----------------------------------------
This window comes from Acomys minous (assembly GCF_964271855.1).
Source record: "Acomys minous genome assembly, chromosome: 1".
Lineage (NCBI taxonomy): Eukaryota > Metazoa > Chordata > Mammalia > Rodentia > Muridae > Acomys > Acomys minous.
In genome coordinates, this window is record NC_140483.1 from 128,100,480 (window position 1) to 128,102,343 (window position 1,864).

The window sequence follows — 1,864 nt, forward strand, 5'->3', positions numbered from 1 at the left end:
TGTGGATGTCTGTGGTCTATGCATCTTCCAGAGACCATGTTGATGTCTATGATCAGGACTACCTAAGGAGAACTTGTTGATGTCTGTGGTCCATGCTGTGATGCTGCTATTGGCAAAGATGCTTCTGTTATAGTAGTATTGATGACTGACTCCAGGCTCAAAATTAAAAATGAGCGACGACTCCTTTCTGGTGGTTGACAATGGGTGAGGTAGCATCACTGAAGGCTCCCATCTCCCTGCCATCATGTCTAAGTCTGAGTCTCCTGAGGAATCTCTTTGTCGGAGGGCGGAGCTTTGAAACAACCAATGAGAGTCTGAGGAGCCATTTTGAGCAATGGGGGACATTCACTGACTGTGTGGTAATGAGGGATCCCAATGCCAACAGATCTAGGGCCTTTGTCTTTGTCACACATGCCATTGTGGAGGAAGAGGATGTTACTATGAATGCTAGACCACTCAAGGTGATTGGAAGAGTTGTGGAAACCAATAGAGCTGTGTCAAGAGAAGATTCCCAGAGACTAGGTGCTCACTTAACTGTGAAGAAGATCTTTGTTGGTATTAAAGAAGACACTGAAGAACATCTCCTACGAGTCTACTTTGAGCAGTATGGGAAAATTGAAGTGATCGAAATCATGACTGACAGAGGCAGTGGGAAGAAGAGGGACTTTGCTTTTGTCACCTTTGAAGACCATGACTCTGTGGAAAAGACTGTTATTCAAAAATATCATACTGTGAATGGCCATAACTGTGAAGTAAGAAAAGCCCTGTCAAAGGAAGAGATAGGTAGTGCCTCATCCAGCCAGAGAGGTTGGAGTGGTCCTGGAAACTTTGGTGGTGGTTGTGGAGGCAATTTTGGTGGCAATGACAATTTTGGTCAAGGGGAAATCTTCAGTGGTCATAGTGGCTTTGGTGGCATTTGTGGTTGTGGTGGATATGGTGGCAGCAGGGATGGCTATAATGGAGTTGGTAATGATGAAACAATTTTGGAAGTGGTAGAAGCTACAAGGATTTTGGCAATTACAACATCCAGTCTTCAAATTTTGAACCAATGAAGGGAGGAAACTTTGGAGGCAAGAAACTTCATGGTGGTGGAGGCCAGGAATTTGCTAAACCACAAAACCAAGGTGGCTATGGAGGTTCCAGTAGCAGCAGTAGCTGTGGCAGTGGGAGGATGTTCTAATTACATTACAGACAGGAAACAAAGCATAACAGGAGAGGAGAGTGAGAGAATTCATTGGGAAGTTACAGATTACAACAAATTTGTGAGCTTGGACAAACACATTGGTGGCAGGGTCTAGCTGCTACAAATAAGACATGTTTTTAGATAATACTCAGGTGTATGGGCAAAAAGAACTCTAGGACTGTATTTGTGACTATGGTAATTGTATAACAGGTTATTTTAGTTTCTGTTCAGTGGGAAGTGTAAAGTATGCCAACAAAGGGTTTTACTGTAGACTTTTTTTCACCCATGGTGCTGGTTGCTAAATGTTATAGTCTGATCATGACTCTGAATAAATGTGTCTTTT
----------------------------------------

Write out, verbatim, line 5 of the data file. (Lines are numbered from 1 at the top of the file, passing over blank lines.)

The window sequence follows — 1,864 nt, forward strand, 5'->3', positions numbered from 1 at the left end: